Adenocarcinoma was the most prevalent histological subtype in the present study (45.9%). Excess of adenocarcinoma in ARLC was shown in some studies (3). Nevertheless, recent well-controlled studies failed to show any significant differences between ARLC and non-ARLC (3). Adenocarcinoma is in fact the most frequent type of lung cancer. According to a recent review of the literature, histology has no significant value in determining whether or not lung cancer can be due to asbestos (3).
Notably, thoracic sarcoma was identified in the present study. To the best of our knowledge, if the link between lung carcinoma and asbestos exposure is well established, this is not true about thoracic sarcoma (6,8–11,18–20). Further investigations also identified two non-primary lung origin carcinomas of esophageal and laryngeal origin in the present study with controversial data regarding the association with asbestos exposure in the literature. In addition, there was no histological proof for 6.8% of the compensated lung cancers, diagnosis being solely based on radiologic data. Metastases of non-ARLC or non-carcinoma tumors cannot be excluded for these cases. In our opinion, histological analysis is a major parameter to evaluate the relationship between asbestos exposure and a lung malignant tumor. It may permit the distinction between a carcinoma of lung origin in which the link with asbestos exposure is well established, and other more doubtful asbestos-related primary or metastatic tumors.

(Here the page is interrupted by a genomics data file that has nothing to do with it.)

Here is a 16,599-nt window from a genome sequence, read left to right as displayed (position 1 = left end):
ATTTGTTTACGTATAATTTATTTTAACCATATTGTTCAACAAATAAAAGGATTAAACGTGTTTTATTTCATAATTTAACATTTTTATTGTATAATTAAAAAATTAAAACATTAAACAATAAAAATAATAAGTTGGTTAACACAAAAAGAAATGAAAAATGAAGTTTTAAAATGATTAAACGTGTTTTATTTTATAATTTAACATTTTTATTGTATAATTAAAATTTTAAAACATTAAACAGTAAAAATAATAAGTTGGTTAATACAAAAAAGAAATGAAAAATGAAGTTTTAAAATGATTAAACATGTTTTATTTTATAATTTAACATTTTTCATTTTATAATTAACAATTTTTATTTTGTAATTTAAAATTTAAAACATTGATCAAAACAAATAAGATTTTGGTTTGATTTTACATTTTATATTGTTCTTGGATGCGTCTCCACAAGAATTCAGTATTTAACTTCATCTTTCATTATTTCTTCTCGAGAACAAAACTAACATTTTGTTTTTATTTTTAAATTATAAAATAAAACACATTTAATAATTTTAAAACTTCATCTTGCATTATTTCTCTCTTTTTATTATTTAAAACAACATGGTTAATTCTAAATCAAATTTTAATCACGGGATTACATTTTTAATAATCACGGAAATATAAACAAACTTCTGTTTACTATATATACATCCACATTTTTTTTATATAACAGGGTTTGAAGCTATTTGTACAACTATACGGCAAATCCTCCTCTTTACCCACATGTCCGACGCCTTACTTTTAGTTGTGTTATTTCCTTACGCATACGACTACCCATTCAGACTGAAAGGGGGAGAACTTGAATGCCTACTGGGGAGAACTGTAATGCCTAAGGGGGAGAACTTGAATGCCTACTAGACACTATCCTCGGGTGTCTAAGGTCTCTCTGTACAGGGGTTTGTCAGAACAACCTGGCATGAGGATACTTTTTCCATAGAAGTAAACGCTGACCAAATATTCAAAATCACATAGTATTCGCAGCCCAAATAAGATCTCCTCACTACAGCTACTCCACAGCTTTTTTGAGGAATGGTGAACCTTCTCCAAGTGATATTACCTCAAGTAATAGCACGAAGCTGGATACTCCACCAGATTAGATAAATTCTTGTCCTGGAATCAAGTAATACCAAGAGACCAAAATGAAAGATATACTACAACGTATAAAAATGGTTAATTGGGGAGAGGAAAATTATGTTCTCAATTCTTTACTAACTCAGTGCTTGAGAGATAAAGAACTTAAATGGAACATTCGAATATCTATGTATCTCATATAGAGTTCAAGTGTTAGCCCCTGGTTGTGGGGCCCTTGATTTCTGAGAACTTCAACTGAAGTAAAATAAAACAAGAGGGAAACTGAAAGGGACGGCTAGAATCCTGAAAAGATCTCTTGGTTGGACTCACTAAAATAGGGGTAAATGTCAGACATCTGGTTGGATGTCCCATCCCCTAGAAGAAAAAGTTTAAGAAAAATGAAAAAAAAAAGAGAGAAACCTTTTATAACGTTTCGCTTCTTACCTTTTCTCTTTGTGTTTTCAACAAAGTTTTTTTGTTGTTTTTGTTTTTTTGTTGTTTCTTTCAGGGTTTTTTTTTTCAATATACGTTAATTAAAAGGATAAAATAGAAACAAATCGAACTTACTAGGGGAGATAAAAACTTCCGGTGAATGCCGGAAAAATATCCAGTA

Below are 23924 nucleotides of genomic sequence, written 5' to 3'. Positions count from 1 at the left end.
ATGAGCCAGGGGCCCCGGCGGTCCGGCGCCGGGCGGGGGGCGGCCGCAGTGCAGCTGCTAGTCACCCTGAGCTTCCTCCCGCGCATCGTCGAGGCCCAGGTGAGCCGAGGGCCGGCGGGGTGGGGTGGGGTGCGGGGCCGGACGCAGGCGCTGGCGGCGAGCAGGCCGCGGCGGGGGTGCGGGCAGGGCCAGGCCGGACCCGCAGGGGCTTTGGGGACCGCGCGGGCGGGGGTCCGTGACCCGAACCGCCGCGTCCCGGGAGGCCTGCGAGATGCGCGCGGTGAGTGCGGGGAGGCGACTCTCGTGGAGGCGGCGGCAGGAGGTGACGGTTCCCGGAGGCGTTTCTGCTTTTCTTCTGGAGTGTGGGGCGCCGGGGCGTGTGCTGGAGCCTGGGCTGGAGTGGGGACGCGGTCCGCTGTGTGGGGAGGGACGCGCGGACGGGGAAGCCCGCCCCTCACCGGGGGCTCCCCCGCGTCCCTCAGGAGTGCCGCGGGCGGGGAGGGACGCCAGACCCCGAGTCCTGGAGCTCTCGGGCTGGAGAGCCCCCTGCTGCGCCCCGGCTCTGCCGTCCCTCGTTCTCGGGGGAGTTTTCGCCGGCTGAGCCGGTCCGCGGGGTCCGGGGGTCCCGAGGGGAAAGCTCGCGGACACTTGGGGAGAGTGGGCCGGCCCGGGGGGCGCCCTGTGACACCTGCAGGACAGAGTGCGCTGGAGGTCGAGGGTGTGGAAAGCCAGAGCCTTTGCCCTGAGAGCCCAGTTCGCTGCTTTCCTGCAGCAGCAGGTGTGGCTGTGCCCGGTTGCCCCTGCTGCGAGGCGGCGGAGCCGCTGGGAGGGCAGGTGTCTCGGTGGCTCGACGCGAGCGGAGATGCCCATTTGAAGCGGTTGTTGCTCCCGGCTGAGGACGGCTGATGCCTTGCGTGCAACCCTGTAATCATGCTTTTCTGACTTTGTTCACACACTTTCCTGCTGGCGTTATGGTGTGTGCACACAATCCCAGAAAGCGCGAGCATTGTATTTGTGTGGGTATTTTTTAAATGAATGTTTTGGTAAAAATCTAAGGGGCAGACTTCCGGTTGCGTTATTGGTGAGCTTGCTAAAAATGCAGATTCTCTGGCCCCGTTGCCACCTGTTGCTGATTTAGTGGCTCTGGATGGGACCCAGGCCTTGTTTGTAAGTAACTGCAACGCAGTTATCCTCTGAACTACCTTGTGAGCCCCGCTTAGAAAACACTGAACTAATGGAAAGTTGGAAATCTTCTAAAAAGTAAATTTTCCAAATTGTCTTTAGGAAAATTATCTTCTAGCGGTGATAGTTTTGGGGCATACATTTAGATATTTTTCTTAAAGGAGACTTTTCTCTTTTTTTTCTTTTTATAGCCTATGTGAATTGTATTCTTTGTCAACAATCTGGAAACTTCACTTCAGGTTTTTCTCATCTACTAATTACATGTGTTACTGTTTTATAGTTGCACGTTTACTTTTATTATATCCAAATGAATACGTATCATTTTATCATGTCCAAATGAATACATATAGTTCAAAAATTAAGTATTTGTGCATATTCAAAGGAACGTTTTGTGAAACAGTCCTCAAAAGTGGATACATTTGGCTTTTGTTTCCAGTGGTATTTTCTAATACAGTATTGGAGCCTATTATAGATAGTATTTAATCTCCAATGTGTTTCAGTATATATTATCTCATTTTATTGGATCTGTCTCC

In conclusion, the present results are globally in accordance with other studies on ARLC. Even if the relationship between smoking and asbestos exposure is not clear, the cases reported in the present study strongly argue for the crucial importance of smoking cessation in asbestos-exposed workers.
Thus, histological data have to be considered to evaluate the potent relationship between asbestos exposure and lung malignancy. Indeed, although the relationship between asbestos and lung carcinoma is well established, it is insufficiently proven regarding non-carcinoma type and/or cancer from extra-pulmonary primitive origin, except for mesothelioma.
The present study was supported by ‘La Ligue contre le cancer CD29’. We would like to also acknowledge ‘Omnium group’ for financial support and the pathologists of Brest and Local tumor tissue biobank BB-0033-00037 (‘CRB Santé’, CHRU Brest) for their collaboration in the present study.